The House Oversight and Government Reform Committee unanimously passed legislation on Wednesday that would mark the most significant reform in more than a decade to the way the government purchases information technology.
The Federal Information Technology Acquisition Reform Act would make agency chief information officers presidential appointees. It would also grant them authority to shift funding between technology projects, a power now only granted to the Veterans Affairs Department CIO.
The legislation was jointly sponsored by Oversight Chairman Rep. Darrell Issa, R-Calif., and by Rep. Gerry Connolly, D-Va., ranking member of the committee's government operations panel. It’s now on its way to the full House for consideration. Complementary legislation has not yet been introduced in the Senate.
The IT Reform Act could save 10 times the $80 billion the government spends on IT annually by reducing government’s reliance on outdated IT systems, by helping agencies make smarter decisions about new purchases and by raising the government’s use of bulk purchasing and interoperable systems, Issa said during Wednesday’s committee business meeting.
The bill also would require that only one person in each agency holds the title CIO and that that CIO has a direct line to the agency secretary on important matters. Having a single agency CIO will make that official more accountable, Issa and Connolly both said, noting that some agencies now have more than a dozen CIOs which dilutes that title’s power.
Connolly called the IT Reform Act “some of the most groundbreaking legislation of the past 20 years” related to government acquisition Wednesday and praised Issa for developing the legislation in a bipartisan fashion.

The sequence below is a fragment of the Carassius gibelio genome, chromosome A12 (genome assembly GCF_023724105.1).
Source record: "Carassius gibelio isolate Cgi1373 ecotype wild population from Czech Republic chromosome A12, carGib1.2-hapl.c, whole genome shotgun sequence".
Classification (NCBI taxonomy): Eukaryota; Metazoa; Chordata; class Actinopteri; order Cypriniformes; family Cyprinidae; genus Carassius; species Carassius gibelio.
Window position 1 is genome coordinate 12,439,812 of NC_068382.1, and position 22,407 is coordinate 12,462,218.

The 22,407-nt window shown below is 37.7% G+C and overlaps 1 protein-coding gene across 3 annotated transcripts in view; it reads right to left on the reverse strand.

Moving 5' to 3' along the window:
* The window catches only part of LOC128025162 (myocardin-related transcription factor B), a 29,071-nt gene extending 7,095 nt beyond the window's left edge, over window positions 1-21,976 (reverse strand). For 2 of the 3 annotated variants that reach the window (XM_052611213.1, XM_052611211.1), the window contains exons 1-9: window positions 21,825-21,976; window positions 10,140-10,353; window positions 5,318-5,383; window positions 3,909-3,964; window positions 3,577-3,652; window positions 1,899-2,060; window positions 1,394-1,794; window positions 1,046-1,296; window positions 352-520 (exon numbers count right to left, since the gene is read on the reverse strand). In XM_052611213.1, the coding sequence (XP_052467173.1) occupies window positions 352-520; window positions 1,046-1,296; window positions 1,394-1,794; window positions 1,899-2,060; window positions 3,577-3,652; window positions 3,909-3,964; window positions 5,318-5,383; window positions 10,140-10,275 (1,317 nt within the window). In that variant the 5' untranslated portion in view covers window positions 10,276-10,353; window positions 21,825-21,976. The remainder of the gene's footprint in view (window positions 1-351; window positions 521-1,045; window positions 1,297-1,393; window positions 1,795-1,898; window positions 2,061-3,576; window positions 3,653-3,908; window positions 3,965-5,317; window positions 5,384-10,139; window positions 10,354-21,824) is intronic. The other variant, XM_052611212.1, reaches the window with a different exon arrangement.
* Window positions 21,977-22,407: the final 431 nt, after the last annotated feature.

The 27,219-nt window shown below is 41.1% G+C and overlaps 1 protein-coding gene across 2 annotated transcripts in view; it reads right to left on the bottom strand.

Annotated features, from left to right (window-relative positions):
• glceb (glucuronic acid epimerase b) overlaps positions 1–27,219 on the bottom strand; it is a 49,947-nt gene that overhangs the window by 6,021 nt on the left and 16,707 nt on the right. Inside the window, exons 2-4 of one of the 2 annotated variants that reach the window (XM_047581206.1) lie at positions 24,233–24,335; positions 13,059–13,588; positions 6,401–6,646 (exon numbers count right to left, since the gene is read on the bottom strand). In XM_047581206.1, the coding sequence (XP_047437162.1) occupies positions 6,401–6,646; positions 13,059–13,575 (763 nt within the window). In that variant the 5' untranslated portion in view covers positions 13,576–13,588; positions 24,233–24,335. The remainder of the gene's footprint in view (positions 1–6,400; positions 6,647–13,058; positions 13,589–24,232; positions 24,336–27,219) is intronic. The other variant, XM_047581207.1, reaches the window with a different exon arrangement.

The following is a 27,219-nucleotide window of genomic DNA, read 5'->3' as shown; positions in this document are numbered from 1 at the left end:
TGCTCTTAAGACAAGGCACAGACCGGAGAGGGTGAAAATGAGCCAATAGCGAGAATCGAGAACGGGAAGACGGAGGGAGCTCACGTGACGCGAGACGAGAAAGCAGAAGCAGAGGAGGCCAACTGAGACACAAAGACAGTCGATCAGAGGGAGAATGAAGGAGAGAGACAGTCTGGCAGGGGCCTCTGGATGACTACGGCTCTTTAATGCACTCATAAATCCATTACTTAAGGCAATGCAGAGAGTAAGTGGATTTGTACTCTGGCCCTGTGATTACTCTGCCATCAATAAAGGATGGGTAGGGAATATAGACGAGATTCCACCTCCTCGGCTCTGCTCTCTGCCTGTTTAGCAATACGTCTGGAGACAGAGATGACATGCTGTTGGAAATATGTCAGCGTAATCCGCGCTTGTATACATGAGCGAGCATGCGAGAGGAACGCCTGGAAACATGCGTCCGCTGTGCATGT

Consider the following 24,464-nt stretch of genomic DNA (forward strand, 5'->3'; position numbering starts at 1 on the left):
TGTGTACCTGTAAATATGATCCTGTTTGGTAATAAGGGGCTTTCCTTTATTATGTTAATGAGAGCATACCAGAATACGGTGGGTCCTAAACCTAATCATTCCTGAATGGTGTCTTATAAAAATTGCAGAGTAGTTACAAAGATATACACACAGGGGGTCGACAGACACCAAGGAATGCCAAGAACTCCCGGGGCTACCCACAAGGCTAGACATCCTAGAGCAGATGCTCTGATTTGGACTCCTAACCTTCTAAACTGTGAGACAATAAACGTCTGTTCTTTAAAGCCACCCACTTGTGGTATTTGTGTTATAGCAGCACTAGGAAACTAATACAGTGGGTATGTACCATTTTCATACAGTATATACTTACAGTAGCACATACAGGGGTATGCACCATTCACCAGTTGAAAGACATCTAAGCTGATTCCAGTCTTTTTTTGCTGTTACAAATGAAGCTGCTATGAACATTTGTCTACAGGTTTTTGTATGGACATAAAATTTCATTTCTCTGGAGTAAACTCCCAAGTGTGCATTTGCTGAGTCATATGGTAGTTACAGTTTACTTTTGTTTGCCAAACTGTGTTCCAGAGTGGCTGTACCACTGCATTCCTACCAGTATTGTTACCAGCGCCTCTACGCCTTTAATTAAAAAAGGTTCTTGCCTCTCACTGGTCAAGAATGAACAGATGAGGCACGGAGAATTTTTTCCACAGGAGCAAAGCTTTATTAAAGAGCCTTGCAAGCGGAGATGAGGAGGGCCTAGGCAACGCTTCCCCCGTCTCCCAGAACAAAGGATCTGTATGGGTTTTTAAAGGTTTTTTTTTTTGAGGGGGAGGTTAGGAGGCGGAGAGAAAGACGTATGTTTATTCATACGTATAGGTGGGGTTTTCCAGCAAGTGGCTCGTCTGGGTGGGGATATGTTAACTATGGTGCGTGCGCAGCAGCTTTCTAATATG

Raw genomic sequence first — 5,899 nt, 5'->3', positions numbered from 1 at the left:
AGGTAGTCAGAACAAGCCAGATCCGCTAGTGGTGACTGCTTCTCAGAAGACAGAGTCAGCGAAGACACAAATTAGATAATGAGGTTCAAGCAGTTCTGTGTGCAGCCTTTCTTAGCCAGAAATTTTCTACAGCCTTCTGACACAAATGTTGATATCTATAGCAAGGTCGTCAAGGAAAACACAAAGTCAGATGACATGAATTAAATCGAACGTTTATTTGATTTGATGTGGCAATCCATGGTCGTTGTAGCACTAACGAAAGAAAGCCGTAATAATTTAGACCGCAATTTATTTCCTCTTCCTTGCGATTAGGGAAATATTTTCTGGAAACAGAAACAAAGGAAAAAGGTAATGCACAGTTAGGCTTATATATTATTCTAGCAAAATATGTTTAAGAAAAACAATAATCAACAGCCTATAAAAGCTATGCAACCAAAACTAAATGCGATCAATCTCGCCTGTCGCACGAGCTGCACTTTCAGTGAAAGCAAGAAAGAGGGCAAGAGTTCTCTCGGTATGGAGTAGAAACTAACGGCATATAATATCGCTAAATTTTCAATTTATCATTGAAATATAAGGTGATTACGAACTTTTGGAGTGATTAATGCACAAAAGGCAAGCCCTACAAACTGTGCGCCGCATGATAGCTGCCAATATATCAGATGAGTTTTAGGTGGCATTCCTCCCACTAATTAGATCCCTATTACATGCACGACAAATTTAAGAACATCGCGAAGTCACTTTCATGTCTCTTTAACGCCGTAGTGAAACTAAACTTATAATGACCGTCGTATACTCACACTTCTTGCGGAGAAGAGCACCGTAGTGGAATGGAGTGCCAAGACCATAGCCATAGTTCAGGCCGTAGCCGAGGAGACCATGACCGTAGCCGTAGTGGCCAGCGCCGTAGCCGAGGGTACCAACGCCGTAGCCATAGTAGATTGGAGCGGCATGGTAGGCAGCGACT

Issa floated an earlier version of the IT reform Act in September 2012, which he and Connolly revised significantly after collecting feedback from government and industry officials.
Industry groups, including TechAmerica, refused to support the initial bill draft, claiming it created unnecessary bureaucracy and privileged open source software over competing proprietary software. Those groups offered softer criticism of the bill draft that passed the oversight committee Tuesday, saying some sections of the bill are redundant and other sections haven’t been sufficiently reviewed by industry.
In testimony before the oversight committee in January, federal CIO Steven VanRoekel said he does not believe new legislation is necessary to improve federal IT performance.
Issa plans to continue gathering public feedback on the legislation before it reaches the House floor, he said, specifically leaving the door open to revising the language regarding open source software. Nextgov, in cooperation with committee staff, has created a Web page where users can comment on the bill.
He noted that it’s important that the final bill encourages agencies to consider open source as an option, he said, but open source should not receive a competitive advantage.
“The window for feedback is not shut,” he said, “but it is time to advance to the next stage.”
The reform act also would:
- Create a collection of agency-based Assisted Acquisition Centers of Excellence that other agencies may consult regarding particular categories of IT purchases.
- Build a Federal Infrastructure and Common Application Collaboration Center based inside the Office of Management and Budget that would serve as a “tiger team” to assist agencies with tricky acquisitions.
- Promote broader use of “bid to price” contracts in which an agency states the price it plans to pay for a good or service and then invites vendors to compete based on quality.
- Broaden the government’s cadre of IT and acquisition experts, partly by mandating new plans from OMB to make those jobs attractive to people outside government and to demonstrate a clear career path in the fields.
- Give agency chief information officers flexibility to establish working capital funds to help pay for the transition to cloud-based computing services.
- Require agencies to report more fully on the cost savings achieved by consolidating federal data centers.
- Mandate that roughly 80 percent of federal IT investments are tracked on the Federal IT Dashboard, compared with about 50 percent that are tracked on the dashboard currently.
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